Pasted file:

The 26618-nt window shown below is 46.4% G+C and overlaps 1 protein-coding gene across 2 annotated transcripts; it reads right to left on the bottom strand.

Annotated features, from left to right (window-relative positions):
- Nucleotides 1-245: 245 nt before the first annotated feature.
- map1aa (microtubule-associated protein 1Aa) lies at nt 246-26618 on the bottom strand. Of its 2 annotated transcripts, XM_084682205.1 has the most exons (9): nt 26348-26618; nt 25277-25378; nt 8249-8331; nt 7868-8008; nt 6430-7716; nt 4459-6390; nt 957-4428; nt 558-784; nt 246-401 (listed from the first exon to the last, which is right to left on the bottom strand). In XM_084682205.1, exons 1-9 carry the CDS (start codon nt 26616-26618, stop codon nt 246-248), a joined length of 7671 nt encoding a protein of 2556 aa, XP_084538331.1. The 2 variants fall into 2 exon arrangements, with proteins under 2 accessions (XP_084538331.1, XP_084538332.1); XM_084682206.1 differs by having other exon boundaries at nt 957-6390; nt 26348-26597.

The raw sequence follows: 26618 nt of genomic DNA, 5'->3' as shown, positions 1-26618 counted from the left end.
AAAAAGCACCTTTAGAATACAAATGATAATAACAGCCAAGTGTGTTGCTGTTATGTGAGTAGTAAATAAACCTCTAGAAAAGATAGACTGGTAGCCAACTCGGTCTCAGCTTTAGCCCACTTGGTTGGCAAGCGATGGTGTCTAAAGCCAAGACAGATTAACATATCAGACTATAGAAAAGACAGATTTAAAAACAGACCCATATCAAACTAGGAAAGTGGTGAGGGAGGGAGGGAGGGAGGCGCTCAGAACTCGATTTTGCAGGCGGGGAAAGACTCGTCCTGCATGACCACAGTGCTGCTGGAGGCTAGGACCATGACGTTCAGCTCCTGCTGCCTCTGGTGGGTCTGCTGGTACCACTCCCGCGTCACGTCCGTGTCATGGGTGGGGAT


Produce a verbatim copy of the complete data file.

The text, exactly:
The 26618-nt window shown below is 46.4% G+C and overlaps 1 protein-coding gene across 2 annotated transcripts; it reads right to left on the bottom strand.

Annotated features, from left to right (window-relative positions):
- Nucleotides 1-245: 245 nt before the first annotated feature.
- map1aa (microtubule-associated protein 1Aa) lies at nt 246-26618 on the bottom strand. Of its 2 annotated transcripts, XM_084682205.1 has the most exons (9): nt 26348-26618; nt 25277-25378; nt 8249-8331; nt 7868-8008; nt 6430-7716; nt 4459-6390; nt 957-4428; nt 558-784; nt 246-401 (listed from the first exon to the last, which is right to left on the bottom strand). In XM_084682205.1, exons 1-9 carry the CDS (start codon nt 26616-26618, stop codon nt 246-248), a joined length of 7671 nt encoding a protein of 2556 aa, XP_084538331.1. The 2 variants fall into 2 exon arrangements, with proteins under 2 accessions (XP_084538331.1, XP_084538332.1); XM_084682206.1 differs by having other exon boundaries at nt 957-6390; nt 26348-26597.

The raw sequence follows: 26618 nt of genomic DNA, 5'->3' as shown, positions 1-26618 counted from the left end.
AAAAAGCACCTTTAGAATACAAATGATAATAACAGCCAAGTGTGTTGCTGTTATGTGAGTAGTAAATAAACCTCTAGAAAAGATAGACTGGTAGCCAACTCGGTCTCAGCTTTAGCCCACTTGGTTGGCAAGCGATGGTGTCTAAAGCCAAGACAGATTAACATATCAGACTATAGAAAAGACAGATTTAAAAACAGACCCATATCAAACTAGGAAAGTGGTGAGGGAGGGAGGGAGGGAGGCGCTCAGAACTCGATTTTGCAGGCGGGGAAAGACTCGTCCTGCATGACCACAGTGCTGCTGGAGGCTAGGACCATGACGTTCAGCTCCTGCTGCCTCTGGTGGGTCTGCTGGTACCACTCCCGCGTCACGTCCGTGTCATGGGTGGGGAT